Email from S. Gulland: MJ, thanks for the clarification. I've wondered how it worked. I read elsewhere that you had to give some thought to the pros and cons of publishing a trade paperback original (as opposed to a hardcover, followed a year later by a paperback). One "con" is this difficulty getting reviews. Will you go the trade paperback route next time? I ask because I went the trade paperback route in the U.S., and it bugs me that there aren't reviews! The numbers are good, I can't argue with that, but I'm not sure what's more important, in the long run. Next time, I think I'd prefer to go hardcover.
Mark Binder (realfun) Tue 10 Apr 01 06:10
Thank you M.J. I'd like to open this up to more questions from the outside world. If you have a question for M.J., please feel free to email it to me mailto:firstname.lastname@example.org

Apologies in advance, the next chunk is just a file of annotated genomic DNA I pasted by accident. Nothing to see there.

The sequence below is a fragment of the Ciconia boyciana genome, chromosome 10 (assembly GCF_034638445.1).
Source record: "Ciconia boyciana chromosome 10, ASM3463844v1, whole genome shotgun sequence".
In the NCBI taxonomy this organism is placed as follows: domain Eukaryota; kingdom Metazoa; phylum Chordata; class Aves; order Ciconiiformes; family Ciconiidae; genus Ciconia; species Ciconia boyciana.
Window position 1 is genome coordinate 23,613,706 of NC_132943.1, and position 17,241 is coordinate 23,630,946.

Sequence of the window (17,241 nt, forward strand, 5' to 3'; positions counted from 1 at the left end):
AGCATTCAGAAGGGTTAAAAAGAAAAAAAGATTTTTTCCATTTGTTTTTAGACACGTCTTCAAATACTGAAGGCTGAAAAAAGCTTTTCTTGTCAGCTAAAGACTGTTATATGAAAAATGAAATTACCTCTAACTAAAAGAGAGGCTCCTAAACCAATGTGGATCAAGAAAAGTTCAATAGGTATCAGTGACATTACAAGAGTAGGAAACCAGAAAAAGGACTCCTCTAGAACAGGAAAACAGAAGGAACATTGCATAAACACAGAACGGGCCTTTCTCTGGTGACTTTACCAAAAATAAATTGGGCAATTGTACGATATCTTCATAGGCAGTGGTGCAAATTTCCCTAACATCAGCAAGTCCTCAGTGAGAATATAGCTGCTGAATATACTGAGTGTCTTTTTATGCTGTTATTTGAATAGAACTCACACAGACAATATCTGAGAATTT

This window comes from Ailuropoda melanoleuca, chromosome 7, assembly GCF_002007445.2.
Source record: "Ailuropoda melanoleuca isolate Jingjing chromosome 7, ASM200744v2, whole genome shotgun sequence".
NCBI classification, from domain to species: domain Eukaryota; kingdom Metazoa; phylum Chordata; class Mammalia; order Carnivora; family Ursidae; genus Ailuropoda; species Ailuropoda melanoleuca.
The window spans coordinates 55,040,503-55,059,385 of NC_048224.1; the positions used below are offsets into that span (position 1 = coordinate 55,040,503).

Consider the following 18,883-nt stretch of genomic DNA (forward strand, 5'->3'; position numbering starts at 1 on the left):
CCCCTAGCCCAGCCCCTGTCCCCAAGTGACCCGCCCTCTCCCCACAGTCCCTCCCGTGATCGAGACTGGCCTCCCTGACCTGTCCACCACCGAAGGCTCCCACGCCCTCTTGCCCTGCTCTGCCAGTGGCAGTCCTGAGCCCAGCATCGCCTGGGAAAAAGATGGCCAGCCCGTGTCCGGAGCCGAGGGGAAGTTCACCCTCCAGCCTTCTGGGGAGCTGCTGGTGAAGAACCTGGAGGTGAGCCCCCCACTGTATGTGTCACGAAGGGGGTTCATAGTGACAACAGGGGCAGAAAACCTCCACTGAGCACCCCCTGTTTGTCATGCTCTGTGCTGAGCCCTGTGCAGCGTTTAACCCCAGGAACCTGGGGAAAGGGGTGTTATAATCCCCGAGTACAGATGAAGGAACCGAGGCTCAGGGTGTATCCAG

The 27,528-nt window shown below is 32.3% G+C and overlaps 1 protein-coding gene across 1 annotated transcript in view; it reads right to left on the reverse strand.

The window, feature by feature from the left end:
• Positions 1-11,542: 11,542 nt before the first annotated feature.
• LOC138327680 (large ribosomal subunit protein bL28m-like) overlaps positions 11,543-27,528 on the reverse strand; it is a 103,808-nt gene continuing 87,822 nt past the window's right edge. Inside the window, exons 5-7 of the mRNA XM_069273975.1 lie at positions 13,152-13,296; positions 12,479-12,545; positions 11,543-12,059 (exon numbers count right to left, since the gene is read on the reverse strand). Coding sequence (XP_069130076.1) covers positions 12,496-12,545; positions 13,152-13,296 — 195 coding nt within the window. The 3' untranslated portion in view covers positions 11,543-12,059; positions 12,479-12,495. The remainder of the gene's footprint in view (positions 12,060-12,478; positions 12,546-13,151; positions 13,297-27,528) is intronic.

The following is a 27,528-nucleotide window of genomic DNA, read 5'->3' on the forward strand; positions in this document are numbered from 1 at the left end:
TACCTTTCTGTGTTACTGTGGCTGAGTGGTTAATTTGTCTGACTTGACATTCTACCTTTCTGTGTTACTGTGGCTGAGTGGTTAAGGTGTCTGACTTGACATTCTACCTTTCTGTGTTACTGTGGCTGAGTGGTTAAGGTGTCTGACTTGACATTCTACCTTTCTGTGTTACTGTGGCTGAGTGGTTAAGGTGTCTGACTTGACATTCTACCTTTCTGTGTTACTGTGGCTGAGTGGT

M. J. Rose (anewanais) Tue 10 Apr 01 07:26
Sandra, If I have anything to say about it - Hardcover, hardcover, hardcover. The reviews - even bad ones - get people to notice the book in the store, to pick it up and browse it and to get interested. Without the reviews we have - only the word of mouth we can generate - and while its wonderful - its just not enough.
Mark Binder (realfun) Tue 10 Apr 01 12:49
Email from Masha: Melisse, Can you talk a little about your web site, about how that developed, how many hits you get and how much of an impact you think it has had on sales? I'm encouraged to hear that, after a year at least, you managed to whittle down the amount of time you had to spend on marketing. Do you think five hours per week, once you have your contacts in place, is about as low as we can hope to go and still be marketing our books? Thanks, Masha